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Ghrelin decreases sensitivity to negative feedback and increases prediction-error related caudate activity in humans, a randomized controlled trial
Linköping University, Department of Biomedical and Clinical Sciences, Center for Social and Affective Neuroscience. Linköping University, Faculty of Medicine and Health Sciences. Region Östergötland, Psykiatricentrum, Psykiatriska kliniken i Linköping. Linköping University, Center for Medical Image Science and Visualization (CMIV).ORCID iD: 0009-0009-0180-6923
Linköping University, Department of Biomedical and Clinical Sciences, Center for Social and Affective Neuroscience. Linköping University, Faculty of Medicine and Health Sciences. Linköping University, Center for Medical Image Science and Visualization (CMIV).ORCID iD: 0000-0003-1012-7286
Linköping University, Department of Biomedical and Clinical Sciences, Center for Social and Affective Neuroscience. Linköping University, Faculty of Medicine and Health Sciences. Linköping University, Center for Medical Image Science and Visualization (CMIV).ORCID iD: 0000-0001-7982-4659
Linköping University, Department of Biomedical and Clinical Sciences, Division of Cell Biology. Linköping University, Faculty of Medicine and Health Sciences.
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2024 (English)In: Neuropsychopharmacology, ISSN 0893-133X, E-ISSN 1740-634X, Vol. 49, p. 1042-1049Article in journal (Refereed) Published
Abstract [en]

The stomach-derived hormone ghrelin plays not only a role in feeding, starvation, and survival, but it has been suggested to also be involved in the stress response, in neuropsychiatric conditions, and in alcohol and drug use disorders. Mechanisms related to reward processing might mediate ghrelin's broader effects on complex behaviors, as indicated by animal studies and mostly correlative human studies. Here, using a within-subject double-blind placebo-controlled design with intravenous ghrelin infusion in healthy volunteers (n = 30), we tested whether ghrelin alters sensitivity to reward and punishment in a reward learning task. Parameters were derived from a computational model of participants' task behavior. The reversal learning task with monetary rewards was performed during functional brain imaging to investigate ghrelin effects on brain signals related to reward prediction errors. Compared to placebo, ghrelin decreased punishment sensitivity (t = -2.448, p = 0.021), while reward sensitivity was unaltered (t = 0.8, p = 0.43). We furthermore found increased prediction-error related activity in the dorsal striatum during ghrelin administration (region of interest analysis: t-values >= 4.21, p-values <= 0.044). Our results support a role for ghrelin in reward processing that extends beyond food-related rewards. Reduced sensitivity to negative outcomes and increased processing of prediction errors may be beneficial for food foraging when hungry but could also relate to increased risk taking and impulsivity in the broader context of addictive behaviors.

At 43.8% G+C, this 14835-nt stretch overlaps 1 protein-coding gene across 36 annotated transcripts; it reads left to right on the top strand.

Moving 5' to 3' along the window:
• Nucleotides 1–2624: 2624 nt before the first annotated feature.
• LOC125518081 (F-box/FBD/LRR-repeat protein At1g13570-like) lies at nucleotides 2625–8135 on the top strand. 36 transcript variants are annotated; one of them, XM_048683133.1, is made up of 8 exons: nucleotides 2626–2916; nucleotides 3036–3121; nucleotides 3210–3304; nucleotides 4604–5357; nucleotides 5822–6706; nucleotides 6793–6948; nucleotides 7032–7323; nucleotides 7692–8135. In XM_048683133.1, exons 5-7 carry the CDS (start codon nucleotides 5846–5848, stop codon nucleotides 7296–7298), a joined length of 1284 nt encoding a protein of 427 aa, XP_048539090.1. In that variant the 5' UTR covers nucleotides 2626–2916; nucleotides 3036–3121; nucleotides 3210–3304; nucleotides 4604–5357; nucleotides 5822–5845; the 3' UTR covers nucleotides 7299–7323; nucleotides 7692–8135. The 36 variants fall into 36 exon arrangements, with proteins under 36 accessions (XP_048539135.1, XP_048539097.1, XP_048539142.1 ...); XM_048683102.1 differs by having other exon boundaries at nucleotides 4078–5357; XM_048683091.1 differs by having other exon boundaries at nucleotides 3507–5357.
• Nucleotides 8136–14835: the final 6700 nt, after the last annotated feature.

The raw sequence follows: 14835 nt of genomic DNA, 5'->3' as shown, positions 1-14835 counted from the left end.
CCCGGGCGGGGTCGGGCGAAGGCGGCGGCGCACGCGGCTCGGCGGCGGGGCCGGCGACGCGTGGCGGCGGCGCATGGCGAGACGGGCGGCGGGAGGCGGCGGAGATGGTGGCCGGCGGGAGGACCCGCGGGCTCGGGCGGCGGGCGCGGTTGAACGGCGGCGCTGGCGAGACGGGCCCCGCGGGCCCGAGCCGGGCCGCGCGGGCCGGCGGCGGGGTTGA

Place, publisher, year, edition, pages
Springer Science+Business Media B.V., 2024. Vol. 49, p. 1042-1049
National Category
Psychiatry Neurosciences Economics
Identifiers
URN: urn:nbn:se:liu:diva-202021DOI: 10.1038/s41386-024-01821-6ISI: 001172407400001PubMedID: 38409282OAI: oai:DiVA.org:liu-202021DiVA, id: diva2:1848881
Funder
Marcus Wallenbergs Foundation for International Scientific Collaboration, 2014.0187Swedish Research Council, 2013-07434
Note

Funding Agencies|Swedish Research Council [2013-07434]; Marcus and Marianne Wallenberg foundation [2014.0187]; NIH IRP (NIDA); NIH IRP (NIAAA); Linkoeping University

Available from: 2024-04-04 Created: 2024-04-04 Last updated: 2024-05-16

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Pietrzak, MichalYngve, AdamHamilton, Paul J.Asratian, AnnaGauffin, EmelieLöfberg, AndreasGustavson, SarahPersson, EmilJohansson Capusan, AndreaLeggio, LorenzoPerini, IreneTinghög, GustavHeilig, MarkusBöhme, Rebecca
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Center for Social and Affective NeuroscienceFaculty of Medicine and Health SciencesPsykiatriska kliniken i LinköpingCenter for Medical Image Science and Visualization (CMIV)Division of Cell BiologyEconomicsFaculty of Arts and Sciences
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